The Facts About COVID-19 and What You Can Do About Them

We had the opportunity to sit in on a global call with one of the world’s leading public health scientist and biosecurity and infectious disease expert, Dr.  Michael T. Osterholm, as he gave his candid take on the COVID-19 pandemic (officially declared such by WHO on 3/11). 

As a company that values not only the health and wellness of our customers but society at large, we wanted to share some of the takeaways from Dr. Osterholm. By sharing expert opinions and learning the facts, we can all feel more empowered during these stressful and uncertain times.  

Don’t panic. The virus is not dangerous for most people. The elderly and those with serious medical conditions are the groups primarily at risk. However, due to limited resources to test and treat and the exponential growth of cases, it’s important to still limit exposure around crowds to slow the outbreak and prevent spreading it to people who are at risk, even if you are not at risk.

If elderly or you have existing medical conditions its best to avoid crowds, particularly indoors.  

It is highly contagious. COVID-19 is airborne (can be transmitted through the air). It will likely continue to spread quickly over the next 4-8 weeks, possibly longer. As testing improves, we’ll realize there are more cases than we thought. People who are infected are very contagious even prior to showing symptoms, which is why social distancing and self-quarantine are crucial steps to take to slow the outbreak.

We’ve seen viral outbreaks like this before and will again in the future. COVID-19 is significantly less severe and dangerous than SARS, for example, but it is much more contagious. Some viruses die in warm weather, but we don't know if COVID-19 will as there have been strains in the past that were heat-resistant. There also won’t be a vaccine anytime soon, so it simply has to run its course.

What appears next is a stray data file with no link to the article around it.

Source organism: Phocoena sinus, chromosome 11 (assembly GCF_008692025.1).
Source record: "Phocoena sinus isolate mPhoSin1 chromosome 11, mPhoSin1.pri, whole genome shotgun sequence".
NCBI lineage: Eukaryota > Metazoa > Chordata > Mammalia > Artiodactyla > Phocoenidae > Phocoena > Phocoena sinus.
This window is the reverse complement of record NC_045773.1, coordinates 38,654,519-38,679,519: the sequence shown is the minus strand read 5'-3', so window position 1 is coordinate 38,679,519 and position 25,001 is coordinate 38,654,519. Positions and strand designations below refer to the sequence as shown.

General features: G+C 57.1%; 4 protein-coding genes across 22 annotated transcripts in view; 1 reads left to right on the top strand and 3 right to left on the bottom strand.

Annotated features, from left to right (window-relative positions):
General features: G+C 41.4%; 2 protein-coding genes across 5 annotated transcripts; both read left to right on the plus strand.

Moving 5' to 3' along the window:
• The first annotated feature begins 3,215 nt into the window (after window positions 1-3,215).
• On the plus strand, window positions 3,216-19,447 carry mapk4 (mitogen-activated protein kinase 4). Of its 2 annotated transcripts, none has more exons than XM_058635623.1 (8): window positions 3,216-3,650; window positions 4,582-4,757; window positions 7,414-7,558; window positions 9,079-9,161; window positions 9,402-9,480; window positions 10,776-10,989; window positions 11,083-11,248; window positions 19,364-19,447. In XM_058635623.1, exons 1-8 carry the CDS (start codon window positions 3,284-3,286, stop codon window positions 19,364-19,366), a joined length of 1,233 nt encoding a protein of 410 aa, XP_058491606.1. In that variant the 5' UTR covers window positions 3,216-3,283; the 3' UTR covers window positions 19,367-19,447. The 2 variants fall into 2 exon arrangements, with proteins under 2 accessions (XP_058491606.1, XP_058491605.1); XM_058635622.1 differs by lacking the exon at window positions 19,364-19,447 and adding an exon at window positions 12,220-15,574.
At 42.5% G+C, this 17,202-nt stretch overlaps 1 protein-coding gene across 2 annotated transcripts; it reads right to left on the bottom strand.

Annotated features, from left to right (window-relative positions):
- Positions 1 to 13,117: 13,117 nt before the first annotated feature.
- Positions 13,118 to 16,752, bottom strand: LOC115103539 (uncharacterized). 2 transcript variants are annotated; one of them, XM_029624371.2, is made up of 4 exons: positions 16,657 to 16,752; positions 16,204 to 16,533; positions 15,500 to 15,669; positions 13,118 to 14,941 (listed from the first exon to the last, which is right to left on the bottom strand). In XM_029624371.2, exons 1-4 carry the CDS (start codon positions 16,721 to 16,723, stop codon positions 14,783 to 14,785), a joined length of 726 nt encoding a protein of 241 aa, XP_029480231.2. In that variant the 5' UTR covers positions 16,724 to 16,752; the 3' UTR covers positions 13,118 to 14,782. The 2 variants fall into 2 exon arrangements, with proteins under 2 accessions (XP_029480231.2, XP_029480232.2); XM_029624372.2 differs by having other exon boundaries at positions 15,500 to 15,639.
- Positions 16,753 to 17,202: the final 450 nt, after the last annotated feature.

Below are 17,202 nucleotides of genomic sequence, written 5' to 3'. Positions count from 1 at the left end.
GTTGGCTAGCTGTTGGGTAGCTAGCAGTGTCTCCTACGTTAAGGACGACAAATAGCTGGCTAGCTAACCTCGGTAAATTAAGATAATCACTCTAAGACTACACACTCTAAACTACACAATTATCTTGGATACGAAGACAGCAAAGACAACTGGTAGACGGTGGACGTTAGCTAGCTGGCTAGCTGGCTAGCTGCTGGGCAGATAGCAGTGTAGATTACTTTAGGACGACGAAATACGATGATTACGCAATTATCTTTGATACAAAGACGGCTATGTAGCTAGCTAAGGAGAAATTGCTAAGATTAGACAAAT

Other things you can do to help slow the outbreak and prepare for social distancing or lockdowns. 


  • Despite being transmitted through the air, keep washing and sanitizing your hands! This is just a basic, healthy practice. 
  • Stock up on basic supplies so you can minimize being in the public and ensure you have critical drugs in the event they become difficult to obtain.
  • Stop buying up medical supplies due to panic. Surgical masks have no proven prevention benefit and are only helpful if the infected person is wearing it. Similarly, the N95 respirator should be reserved for medical health professionals as there is a major shortage (and only really work for prevention when applied by an expert).  

Dr. Osterholm’s main takeaway is that while there are knee jerk reactions to the outbreak, it will be a situation we will be dealing with for several months. Keeping healthy habits, distancing yourself from large crowds and self-quarantining as early as possible, will be key to slow the spread and protect at-risk groups. For more information and updates visit the official CDC website.

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